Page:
In a boon to refiners, Chinese gas prices rise short-term as the government looks for better ways to work with Chinese oil companies and domestic consumers, reports Jim Trippon of China Stock Digest.
China last week raised fuel prices for the second time in a month last week, with a 6% hike in gasoline and a 6.5% hike in diesel fuel.
Retail gasoline prices at the pump were expected to rise to roughly the equivalent of $4.40 to $4.55 per gallon. The move was immediately seen as a boost to oil companies, which have experienced refining losses this year.
China Petroleum & Chemical (SNP), or Sinopec—whose major business is refining—booked a $3 billion loss in its refining segment for the first half of this year. The same period the previous year saw a loss of about $2 billion.
Although Sinopec and other major oil companies in China—such as PetroChina (PTR), which posted nearly a $5 billion refining loss—have remained overall profitable, the government’s fuel-price controls have inhibited the companies’ abilities to pass along input costs to end users.
The latest price increase would move fuel prices near their all-time high, which was reached in the early spring of this year. China’s government had been keeping the price down as a way of avoiding pressuring consumers economically, as fuel and food costs are a major part of consumer expenses. Beginning in late spring, the government cut fuel prices, and did so two more times by July.
Demand recently, however, has reached an almost two-year low, led downward by lower industrial demand due to the slowing economy. But the fuel-price increase may further push down consumer demand at the retail end for gasoline at the pump.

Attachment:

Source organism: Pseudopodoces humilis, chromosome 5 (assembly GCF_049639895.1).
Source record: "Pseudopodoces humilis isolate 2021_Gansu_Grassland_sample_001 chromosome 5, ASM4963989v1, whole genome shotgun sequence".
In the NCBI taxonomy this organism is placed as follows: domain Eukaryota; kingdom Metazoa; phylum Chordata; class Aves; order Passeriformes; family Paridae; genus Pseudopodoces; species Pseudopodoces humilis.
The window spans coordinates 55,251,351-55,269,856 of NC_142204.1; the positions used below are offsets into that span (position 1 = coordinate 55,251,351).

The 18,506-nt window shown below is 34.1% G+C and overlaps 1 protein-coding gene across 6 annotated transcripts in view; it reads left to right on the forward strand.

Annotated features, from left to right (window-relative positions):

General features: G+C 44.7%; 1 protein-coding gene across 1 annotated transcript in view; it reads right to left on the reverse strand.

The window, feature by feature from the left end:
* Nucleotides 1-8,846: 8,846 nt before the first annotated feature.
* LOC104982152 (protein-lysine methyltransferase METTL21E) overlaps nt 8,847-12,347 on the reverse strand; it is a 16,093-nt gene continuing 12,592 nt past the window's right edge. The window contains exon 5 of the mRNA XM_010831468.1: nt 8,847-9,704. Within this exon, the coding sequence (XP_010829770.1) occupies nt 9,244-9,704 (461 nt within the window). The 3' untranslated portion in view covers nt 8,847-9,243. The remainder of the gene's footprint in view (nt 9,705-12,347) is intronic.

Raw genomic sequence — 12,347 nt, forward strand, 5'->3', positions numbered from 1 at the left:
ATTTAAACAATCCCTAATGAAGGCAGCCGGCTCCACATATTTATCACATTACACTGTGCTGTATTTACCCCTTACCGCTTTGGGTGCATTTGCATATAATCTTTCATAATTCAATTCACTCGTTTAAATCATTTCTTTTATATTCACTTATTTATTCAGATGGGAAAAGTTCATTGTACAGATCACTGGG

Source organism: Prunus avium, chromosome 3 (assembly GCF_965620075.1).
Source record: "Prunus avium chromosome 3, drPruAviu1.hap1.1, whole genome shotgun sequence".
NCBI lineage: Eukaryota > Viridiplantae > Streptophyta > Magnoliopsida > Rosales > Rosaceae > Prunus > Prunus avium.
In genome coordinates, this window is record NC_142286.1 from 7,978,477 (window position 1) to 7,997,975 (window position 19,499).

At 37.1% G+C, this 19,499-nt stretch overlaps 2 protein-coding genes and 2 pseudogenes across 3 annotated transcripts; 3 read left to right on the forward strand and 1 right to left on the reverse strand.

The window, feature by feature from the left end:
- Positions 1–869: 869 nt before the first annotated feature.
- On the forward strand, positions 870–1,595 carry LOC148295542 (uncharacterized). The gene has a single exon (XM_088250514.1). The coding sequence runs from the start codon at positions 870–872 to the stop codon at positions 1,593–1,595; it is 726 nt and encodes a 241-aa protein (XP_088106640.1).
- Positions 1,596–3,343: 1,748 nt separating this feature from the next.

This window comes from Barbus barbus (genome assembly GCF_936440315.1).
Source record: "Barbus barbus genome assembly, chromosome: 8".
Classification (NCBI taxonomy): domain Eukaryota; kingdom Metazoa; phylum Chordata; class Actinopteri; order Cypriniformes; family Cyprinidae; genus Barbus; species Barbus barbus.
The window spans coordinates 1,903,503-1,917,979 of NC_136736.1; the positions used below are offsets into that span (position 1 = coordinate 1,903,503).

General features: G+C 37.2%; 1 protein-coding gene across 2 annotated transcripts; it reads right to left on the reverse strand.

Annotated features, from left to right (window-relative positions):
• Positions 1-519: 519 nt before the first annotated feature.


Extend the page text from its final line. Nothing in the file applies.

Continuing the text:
China’s National Development and Reform Commission, or NDRC, uses a tracking formula that takes the 22-day moving average of an international basket of crude prices, including Brent Crude and Indonesia’s Cinta, and a greater than 4% change in this benchmark on crude triggers changes in the government’s pricing.
This is not strictly followed, however, as Beijing is sensitive to inflation and is reluctant to pressure the consumer at all, so sometimes the increases in the crude benchmark are not immediately turned into an increase at the pump.
Crude oil has seen a resurgence globally due to a series of things. The US economy has been edging up, or at least showing small intimations of this, and there has been optimism once again that Europe will make headway on its debt crisis.
Lately, the rise of instability in the Middle East—always a harbinger for higher crude prices—has reared up again. In addition to these developments, the bond-buying guarantees by the ECB function as a stimulus, and the just-announced new round of quantitative easing by the US Federal Reserve are indicators that crude prices may continue to rise.
There has been talk of China going to a system where the tracking would include West Texas Intermediate crude prices pegged on the New York futures, rather than Indonesia’s Cinta, along with changing to a ten-day moving average instead of a 22-day average.
This would cut some of the present lag time in the tracking procedure from when crude oil prices change until those changes are reflected in the adjusted fuel price. This would be seen as another means toward helping the refiners.
A Complex Issue
Fuel prices are still controlled by the government, so the end-user prices still don’t fully reflect market conditions. Premier Wen Jiabao has said that the government may allow the CPI to rise by as much as 4%, where its current rate is about 2% now.
Ever wary of inflation for consumers, Beijing will likely offer subsidies, according to the official news agency Xinhua, if global crude oil prices continue to rise. The increases will help refiners some, but will not completely take away the pressure, as the Chinese majors are expected to continue to lose money in their refining segments.
So China has maintained its preferential option toward being more consumer-sensitive than oil company-sensitive on the fuel-price issue. But it is making some strides toward letting more of a market force dynamic trickle into its economy.